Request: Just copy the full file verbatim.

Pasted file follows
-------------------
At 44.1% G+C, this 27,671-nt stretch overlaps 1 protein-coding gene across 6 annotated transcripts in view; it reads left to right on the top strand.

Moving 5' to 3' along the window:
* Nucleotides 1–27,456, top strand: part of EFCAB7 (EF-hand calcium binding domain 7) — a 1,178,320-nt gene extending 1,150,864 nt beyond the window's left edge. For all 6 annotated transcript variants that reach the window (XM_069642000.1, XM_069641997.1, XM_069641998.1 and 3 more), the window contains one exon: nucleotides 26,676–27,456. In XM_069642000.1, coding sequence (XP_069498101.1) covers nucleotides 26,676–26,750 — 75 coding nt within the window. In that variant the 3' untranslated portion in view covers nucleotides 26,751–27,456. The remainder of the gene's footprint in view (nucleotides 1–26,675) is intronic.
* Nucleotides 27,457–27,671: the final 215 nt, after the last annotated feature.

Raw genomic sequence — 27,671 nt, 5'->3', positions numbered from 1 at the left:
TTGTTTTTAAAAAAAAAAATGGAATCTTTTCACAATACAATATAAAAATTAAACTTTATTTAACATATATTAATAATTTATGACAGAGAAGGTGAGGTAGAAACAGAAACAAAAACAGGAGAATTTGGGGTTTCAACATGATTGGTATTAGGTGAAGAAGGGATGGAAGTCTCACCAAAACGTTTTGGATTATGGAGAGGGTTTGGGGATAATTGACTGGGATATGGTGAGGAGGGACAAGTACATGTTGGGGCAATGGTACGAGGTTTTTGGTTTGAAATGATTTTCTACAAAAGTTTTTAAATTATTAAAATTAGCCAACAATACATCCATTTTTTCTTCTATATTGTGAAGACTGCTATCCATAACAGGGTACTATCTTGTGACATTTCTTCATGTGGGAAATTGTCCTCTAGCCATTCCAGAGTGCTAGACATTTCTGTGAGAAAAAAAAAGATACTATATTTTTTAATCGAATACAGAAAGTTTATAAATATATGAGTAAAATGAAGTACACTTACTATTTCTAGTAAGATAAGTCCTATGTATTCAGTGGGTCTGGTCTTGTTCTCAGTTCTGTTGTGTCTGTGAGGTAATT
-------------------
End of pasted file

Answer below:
At 44.1% G+C, this 27,671-nt stretch overlaps 1 protein-coding gene across 6 annotated transcripts in view; it reads left to right on the top strand.

Moving 5' to 3' along the window:
* Nucleotides 1–27,456, top strand: part of EFCAB7 (EF-hand calcium binding domain 7) — a 1,178,320-nt gene extending 1,150,864 nt beyond the window's left edge. For all 6 annotated transcript variants that reach the window (XM_069642000.1, XM_069641997.1, XM_069641998.1 and 3 more), the window contains one exon: nucleotides 26,676–27,456. In XM_069642000.1, coding sequence (XP_069498101.1) covers nucleotides 26,676–26,750 — 75 coding nt within the window. In that variant the 3' untranslated portion in view covers nucleotides 26,751–27,456. The remainder of the gene's footprint in view (nucleotides 1–26,675) is intronic.
* Nucleotides 27,457–27,671: the final 215 nt, after the last annotated feature.

Raw genomic sequence — 27,671 nt, 5'->3', positions numbered from 1 at the left:
TTGTTTTTAAAAAAAAAAATGGAATCTTTTCACAATACAATATAAAAATTAAACTTTATTTAACATATATTAATAATTTATGACAGAGAAGGTGAGGTAGAAACAGAAACAAAAACAGGAGAATTTGGGGTTTCAACATGATTGGTATTAGGTGAAGAAGGGATGGAAGTCTCACCAAAACGTTTTGGATTATGGAGAGGGTTTGGGGATAATTGACTGGGATATGGTGAGGAGGGACAAGTACATGTTGGGGCAATGGTACGAGGTTTTTGGTTTGAAATGATTTTCTACAAAAGTTTTTAAATTATTAAAATTAGCCAACAATACATCCATTTTTTCTTCTATATTGTGAAGACTGCTATCCATAACAGGGTACTATCTTGTGACATTTCTTCATGTGGGAAATTGTCCTCTAGCCATTCCAGAGTGCTAGACATTTCTGTGAGAAAAAAAAAGATACTATATTTTTTAATCGAATACAGAAAGTTTATAAATATATGAGTAAAATGAAGTACACTTACTATTTCTAGTAAGATAAGTCCTATGTATTCAGTGGGTCTGGTCTTGTTCTCAGTTCTGTTGTGTCTGTGAGGTAATT